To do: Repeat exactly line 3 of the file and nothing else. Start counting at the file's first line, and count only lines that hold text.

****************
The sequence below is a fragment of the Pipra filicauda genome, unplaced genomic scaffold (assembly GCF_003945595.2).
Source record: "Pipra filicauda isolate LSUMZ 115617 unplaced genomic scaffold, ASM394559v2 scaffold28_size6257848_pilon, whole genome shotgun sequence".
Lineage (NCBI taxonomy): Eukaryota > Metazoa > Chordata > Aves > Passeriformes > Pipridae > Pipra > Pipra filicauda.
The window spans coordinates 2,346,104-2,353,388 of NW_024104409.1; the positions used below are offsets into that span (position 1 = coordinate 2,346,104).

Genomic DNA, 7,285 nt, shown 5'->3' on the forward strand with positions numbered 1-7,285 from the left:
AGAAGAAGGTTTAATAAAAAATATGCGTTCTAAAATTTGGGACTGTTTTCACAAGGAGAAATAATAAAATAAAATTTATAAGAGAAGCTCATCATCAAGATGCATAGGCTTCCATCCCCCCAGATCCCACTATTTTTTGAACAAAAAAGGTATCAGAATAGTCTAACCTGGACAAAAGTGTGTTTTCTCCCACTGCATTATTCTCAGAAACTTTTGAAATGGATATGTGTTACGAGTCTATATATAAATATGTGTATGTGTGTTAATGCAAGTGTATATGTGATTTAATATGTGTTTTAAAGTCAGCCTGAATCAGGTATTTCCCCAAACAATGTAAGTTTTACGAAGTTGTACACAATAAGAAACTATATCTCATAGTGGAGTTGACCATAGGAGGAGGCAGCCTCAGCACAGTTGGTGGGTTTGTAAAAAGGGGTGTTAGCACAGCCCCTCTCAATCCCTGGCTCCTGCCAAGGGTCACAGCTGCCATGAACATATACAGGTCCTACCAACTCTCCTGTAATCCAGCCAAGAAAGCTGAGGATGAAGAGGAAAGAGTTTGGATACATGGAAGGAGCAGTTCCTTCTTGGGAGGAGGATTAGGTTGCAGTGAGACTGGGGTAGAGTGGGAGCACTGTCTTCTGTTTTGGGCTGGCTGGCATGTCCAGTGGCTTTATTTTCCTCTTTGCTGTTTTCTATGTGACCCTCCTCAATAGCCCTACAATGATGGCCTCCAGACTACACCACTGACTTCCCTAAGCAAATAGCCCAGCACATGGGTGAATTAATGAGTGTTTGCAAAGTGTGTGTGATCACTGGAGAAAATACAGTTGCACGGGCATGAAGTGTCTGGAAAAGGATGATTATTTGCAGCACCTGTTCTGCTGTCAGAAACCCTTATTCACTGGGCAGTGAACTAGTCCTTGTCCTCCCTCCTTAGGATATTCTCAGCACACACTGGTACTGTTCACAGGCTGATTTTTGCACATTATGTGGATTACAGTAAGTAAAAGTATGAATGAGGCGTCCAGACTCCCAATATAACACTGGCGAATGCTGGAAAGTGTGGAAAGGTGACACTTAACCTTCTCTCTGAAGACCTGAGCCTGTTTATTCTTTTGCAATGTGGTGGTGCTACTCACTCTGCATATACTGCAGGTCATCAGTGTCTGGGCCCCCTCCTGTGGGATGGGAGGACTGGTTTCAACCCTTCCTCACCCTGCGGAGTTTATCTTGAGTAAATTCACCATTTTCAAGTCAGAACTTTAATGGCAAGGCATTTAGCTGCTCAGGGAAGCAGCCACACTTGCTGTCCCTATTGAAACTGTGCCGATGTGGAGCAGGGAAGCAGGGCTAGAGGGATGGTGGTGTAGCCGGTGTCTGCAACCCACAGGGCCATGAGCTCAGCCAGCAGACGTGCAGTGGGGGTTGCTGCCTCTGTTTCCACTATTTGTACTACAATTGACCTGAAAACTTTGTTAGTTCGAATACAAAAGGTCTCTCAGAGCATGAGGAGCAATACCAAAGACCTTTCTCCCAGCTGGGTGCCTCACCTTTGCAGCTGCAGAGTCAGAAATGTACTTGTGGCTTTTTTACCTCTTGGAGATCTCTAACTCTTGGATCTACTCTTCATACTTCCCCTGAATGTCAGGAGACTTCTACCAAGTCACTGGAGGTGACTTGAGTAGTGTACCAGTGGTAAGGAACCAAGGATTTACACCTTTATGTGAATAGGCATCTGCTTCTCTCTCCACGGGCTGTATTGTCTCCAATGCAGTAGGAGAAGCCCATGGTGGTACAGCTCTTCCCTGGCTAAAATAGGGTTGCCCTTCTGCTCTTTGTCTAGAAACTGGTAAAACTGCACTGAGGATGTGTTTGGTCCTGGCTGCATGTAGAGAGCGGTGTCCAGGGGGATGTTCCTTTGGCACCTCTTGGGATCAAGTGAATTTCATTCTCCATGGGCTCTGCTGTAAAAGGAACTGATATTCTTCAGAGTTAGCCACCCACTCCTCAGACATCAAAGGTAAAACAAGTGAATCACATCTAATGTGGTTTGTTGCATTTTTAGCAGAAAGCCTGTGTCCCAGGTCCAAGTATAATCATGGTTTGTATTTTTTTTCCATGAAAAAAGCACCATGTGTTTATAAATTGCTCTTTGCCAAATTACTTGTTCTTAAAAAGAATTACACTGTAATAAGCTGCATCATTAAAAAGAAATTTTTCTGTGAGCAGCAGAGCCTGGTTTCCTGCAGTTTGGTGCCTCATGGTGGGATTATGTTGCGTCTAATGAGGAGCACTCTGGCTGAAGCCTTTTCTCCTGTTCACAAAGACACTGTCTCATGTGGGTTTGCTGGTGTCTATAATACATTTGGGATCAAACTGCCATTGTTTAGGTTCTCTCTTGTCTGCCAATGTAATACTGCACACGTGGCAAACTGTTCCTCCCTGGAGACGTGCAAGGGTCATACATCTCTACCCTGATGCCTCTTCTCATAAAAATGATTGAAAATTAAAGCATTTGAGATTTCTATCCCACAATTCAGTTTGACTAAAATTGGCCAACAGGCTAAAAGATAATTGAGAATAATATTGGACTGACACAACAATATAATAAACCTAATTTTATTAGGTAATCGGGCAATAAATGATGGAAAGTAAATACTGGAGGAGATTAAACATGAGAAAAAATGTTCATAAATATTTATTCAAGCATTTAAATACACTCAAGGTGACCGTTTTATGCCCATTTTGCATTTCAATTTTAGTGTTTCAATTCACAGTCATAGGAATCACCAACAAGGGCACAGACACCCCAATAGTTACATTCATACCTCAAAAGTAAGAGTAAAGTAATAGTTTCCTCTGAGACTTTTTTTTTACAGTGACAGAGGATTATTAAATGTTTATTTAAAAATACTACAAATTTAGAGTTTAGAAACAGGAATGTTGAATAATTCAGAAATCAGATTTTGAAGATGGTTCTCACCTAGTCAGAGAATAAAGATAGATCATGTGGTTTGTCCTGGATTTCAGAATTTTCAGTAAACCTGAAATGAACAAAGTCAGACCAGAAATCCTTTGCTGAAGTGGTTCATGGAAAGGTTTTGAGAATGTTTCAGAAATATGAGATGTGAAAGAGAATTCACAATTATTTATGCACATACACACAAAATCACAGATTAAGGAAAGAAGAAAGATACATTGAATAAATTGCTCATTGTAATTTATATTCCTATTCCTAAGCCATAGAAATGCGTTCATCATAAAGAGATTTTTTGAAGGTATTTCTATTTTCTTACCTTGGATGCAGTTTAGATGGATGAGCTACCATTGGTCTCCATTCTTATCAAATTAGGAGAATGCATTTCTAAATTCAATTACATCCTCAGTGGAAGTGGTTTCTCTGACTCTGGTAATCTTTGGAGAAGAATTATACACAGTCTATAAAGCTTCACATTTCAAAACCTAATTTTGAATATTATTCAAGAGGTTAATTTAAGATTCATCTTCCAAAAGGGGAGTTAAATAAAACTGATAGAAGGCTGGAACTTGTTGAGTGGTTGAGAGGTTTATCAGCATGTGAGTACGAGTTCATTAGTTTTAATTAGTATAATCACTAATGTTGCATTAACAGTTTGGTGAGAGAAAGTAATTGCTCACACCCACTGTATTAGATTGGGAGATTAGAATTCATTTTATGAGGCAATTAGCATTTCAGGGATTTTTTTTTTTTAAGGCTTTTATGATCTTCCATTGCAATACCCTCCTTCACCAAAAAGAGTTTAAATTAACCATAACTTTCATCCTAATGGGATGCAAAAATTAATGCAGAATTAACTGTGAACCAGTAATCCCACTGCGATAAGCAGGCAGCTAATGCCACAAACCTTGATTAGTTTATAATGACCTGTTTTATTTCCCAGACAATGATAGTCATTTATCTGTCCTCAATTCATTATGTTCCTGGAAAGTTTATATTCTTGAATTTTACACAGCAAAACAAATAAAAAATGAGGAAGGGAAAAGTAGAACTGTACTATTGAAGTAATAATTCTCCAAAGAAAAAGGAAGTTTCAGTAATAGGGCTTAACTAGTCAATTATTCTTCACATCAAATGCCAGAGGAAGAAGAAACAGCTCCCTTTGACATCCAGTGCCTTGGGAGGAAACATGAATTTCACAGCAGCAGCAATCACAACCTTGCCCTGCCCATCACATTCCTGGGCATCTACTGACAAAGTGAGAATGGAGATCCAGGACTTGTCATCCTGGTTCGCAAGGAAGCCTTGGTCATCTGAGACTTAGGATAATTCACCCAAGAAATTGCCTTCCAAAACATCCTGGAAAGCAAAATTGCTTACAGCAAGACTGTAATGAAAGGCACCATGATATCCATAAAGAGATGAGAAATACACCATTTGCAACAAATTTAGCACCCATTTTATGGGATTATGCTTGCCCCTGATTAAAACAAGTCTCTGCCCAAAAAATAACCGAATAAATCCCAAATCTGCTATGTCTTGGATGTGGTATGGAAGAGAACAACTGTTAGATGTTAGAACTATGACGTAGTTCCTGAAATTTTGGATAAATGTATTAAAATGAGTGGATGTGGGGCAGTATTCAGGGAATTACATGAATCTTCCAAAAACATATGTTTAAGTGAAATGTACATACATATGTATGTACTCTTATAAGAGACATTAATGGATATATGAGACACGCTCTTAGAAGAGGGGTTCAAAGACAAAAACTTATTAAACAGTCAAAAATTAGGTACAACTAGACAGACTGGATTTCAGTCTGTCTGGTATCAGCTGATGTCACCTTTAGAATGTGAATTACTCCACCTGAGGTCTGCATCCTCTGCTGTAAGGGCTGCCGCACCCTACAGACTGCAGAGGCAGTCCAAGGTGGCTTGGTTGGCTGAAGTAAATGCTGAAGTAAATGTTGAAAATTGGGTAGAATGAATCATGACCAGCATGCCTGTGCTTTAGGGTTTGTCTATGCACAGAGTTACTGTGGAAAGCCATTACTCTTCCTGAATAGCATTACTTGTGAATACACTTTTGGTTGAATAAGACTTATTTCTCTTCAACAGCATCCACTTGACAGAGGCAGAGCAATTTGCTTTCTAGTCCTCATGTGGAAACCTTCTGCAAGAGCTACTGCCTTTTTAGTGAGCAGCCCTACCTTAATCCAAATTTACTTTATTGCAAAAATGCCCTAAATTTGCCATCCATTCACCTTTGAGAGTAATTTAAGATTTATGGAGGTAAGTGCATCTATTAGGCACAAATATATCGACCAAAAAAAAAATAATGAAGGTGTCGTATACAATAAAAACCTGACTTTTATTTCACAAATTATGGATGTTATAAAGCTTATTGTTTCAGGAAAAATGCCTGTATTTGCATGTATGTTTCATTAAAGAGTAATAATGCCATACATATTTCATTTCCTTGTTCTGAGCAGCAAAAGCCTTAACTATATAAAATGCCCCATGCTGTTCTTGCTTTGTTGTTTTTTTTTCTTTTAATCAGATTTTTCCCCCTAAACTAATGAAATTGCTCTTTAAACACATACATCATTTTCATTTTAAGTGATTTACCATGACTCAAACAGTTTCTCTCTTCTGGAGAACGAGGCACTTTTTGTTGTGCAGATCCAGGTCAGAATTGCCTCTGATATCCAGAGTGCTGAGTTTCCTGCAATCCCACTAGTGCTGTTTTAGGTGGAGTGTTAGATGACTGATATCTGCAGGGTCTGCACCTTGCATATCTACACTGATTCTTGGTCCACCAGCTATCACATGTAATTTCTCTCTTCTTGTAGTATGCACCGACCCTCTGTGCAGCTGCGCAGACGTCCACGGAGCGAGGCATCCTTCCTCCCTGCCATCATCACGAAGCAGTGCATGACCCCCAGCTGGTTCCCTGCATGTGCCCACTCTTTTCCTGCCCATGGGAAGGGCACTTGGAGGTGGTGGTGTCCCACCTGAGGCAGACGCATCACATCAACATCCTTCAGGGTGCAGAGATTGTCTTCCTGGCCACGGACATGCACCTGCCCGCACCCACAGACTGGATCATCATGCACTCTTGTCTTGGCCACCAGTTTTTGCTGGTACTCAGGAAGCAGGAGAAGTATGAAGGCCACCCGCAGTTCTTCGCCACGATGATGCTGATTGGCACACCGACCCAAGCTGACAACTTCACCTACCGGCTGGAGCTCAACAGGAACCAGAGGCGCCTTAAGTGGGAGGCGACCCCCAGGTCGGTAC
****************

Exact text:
Lineage (NCBI taxonomy): Eukaryota > Metazoa > Chordata > Aves > Passeriformes > Pipridae > Pipra > Pipra filicauda.